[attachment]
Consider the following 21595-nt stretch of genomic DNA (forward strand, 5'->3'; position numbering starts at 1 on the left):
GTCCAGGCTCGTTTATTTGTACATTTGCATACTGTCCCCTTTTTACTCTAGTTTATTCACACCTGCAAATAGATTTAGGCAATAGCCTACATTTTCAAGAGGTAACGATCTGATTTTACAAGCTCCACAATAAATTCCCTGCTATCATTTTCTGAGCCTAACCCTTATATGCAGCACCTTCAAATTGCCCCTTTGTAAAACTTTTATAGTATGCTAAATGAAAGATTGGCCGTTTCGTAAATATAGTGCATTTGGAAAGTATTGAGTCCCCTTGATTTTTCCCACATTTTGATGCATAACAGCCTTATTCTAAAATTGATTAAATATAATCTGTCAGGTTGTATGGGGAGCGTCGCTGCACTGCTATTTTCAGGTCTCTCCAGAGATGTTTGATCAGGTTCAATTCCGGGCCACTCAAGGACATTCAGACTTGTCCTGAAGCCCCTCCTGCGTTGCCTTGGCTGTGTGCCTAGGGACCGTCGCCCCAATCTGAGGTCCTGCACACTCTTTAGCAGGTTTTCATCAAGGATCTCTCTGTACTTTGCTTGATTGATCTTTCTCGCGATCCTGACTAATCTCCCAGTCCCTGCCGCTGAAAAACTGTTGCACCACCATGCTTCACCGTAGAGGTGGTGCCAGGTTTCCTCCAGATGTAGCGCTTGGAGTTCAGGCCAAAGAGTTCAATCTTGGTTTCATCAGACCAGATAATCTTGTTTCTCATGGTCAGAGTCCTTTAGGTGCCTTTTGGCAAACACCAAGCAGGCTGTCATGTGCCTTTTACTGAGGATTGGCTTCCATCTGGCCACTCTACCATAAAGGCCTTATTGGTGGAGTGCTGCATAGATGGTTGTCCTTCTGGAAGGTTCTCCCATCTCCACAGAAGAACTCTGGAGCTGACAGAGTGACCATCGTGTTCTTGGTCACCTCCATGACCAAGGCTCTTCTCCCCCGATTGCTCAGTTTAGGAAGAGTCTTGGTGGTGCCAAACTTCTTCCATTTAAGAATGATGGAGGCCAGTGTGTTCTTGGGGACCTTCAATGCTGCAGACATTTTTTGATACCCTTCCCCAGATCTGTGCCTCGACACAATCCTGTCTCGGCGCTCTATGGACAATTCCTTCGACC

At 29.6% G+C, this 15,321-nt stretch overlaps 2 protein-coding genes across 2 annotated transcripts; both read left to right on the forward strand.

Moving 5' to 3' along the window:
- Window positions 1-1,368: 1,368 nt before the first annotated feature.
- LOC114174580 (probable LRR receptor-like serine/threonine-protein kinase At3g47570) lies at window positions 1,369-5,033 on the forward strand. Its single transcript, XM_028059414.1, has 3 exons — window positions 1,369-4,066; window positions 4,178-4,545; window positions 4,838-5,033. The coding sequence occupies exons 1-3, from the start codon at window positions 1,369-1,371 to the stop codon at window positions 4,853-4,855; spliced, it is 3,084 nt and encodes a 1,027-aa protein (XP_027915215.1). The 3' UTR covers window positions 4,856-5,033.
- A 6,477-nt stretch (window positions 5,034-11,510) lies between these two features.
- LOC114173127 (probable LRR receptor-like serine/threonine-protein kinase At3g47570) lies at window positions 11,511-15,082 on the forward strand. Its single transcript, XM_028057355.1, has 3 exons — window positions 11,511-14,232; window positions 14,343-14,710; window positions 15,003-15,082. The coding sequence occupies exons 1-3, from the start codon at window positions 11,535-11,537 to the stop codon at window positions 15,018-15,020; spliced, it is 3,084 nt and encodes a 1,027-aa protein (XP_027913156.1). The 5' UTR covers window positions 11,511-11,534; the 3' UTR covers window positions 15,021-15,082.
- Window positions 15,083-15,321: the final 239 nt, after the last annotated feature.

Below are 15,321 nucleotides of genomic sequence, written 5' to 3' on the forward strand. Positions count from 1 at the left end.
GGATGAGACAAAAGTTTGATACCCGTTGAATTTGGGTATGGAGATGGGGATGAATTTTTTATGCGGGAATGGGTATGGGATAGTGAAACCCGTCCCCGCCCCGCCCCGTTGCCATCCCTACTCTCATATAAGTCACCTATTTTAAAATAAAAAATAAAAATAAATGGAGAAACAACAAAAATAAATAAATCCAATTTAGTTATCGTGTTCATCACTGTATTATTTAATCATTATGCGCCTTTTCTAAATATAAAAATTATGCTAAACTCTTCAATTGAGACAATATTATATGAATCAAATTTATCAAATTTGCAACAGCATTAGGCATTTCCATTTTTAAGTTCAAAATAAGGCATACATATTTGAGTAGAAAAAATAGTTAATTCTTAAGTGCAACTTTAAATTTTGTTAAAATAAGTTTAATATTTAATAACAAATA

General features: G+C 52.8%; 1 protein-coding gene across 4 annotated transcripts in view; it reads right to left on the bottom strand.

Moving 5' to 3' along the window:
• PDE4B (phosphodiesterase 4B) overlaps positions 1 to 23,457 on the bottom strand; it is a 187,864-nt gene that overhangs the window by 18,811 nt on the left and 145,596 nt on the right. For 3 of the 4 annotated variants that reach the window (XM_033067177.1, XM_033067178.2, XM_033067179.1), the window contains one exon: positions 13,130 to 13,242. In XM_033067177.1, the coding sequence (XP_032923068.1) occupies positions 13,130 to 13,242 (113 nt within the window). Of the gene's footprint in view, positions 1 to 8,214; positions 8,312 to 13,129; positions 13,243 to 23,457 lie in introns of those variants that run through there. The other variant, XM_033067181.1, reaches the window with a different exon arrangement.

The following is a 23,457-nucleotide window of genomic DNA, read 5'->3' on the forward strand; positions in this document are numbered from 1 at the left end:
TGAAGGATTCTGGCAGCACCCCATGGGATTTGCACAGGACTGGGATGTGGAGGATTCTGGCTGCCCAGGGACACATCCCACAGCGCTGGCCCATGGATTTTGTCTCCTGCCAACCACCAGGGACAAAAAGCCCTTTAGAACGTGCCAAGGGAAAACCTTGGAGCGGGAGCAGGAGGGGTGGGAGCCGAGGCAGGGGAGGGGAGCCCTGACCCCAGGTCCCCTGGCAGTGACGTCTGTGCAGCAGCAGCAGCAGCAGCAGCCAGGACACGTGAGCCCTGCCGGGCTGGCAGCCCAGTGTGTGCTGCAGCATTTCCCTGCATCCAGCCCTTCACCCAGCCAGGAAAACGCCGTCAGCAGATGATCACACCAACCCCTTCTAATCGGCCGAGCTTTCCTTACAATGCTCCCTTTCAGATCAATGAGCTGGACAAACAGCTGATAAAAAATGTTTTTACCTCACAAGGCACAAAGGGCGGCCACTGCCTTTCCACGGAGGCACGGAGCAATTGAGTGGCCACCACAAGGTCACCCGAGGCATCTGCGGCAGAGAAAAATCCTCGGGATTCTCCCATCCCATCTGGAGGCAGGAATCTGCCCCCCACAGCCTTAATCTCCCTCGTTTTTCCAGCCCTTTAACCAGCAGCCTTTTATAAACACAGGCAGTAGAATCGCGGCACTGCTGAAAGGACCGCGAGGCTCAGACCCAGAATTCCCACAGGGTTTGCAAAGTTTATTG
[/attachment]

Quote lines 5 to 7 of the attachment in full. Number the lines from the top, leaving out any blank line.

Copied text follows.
- Window positions 1-1,368: 1,368 nt before the first annotated feature.
- LOC114174580 (probable LRR receptor-like serine/threonine-protein kinase At3g47570) lies at window positions 1,369-5,033 on the forward strand. Its single transcript, XM_028059414.1, has 3 exons — window positions 1,369-4,066; window positions 4,178-4,545; window positions 4,838-5,033. The coding sequence occupies exons 1-3, from the start codon at window positions 1,369-1,371 to the stop codon at window positions 4,853-4,855; spliced, it is 3,084 nt and encodes a 1,027-aa protein (XP_027915215.1). The 3' UTR covers window positions 4,856-5,033.
- A 6,477-nt stretch (window positions 5,034-11,510) lies between these two features.